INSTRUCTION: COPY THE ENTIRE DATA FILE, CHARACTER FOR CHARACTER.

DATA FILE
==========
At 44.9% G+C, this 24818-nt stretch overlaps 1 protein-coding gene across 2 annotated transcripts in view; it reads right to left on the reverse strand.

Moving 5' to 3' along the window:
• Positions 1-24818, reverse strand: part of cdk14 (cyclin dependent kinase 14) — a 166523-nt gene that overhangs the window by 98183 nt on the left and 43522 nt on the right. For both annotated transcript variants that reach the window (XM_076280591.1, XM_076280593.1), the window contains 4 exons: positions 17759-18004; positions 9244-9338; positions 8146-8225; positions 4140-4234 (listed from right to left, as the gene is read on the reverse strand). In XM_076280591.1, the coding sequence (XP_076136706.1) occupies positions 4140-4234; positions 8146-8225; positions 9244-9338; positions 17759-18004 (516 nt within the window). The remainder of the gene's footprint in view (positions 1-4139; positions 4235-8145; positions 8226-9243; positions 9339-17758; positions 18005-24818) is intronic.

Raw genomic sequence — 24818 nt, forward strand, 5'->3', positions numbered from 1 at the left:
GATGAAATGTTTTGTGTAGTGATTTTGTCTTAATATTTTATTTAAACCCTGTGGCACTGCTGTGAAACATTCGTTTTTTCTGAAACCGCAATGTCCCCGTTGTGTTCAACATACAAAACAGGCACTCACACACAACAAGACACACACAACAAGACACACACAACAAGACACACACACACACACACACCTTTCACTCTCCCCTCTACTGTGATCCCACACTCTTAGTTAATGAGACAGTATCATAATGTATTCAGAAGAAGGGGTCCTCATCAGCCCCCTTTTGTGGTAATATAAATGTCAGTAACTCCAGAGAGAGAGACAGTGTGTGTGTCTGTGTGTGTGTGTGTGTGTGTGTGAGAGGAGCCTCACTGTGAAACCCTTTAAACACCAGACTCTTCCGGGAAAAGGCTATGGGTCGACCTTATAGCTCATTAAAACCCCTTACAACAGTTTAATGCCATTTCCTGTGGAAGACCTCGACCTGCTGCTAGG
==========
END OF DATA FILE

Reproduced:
At 44.9% G+C, this 24818-nt stretch overlaps 1 protein-coding gene across 2 annotated transcripts in view; it reads right to left on the reverse strand.

Moving 5' to 3' along the window:
• Positions 1-24818, reverse strand: part of cdk14 (cyclin dependent kinase 14) — a 166523-nt gene that overhangs the window by 98183 nt on the left and 43522 nt on the right. For both annotated transcript variants that reach the window (XM_076280591.1, XM_076280593.1), the window contains 4 exons: positions 17759-18004; positions 9244-9338; positions 8146-8225; positions 4140-4234 (listed from right to left, as the gene is read on the reverse strand). In XM_076280591.1, the coding sequence (XP_076136706.1) occupies positions 4140-4234; positions 8146-8225; positions 9244-9338; positions 17759-18004 (516 nt within the window). The remainder of the gene's footprint in view (positions 1-4139; positions 4235-8145; positions 8226-9243; positions 9339-17758; positions 18005-24818) is intronic.

Raw genomic sequence — 24818 nt, forward strand, 5'->3', positions numbered from 1 at the left:
GATGAAATGTTTTGTGTAGTGATTTTGTCTTAATATTTTATTTAAACCCTGTGGCACTGCTGTGAAACATTCGTTTTTTCTGAAACCGCAATGTCCCCGTTGTGTTCAACATACAAAACAGGCACTCACACACAACAAGACACACACAACAAGACACACACAACAAGACACACACACACACACACACCTTTCACTCTCCCCTCTACTGTGATCCCACACTCTTAGTTAATGAGACAGTATCATAATGTATTCAGAAGAAGGGGTCCTCATCAGCCCCCTTTTGTGGTAATATAAATGTCAGTAACTCCAGAGAGAGAGACAGTGTGTGTGTCTGTGTGTGTGTGTGTGTGTGTGTGAGAGGAGCCTCACTGTGAAACCCTTTAAACACCAGACTCTTCCGGGAAAAGGCTATGGGTCGACCTTATAGCTCATTAAAACCCCTTACAACAGTTTAATGCCATTTCCTGTGGAAGACCTCGACCTGCTGCTAGG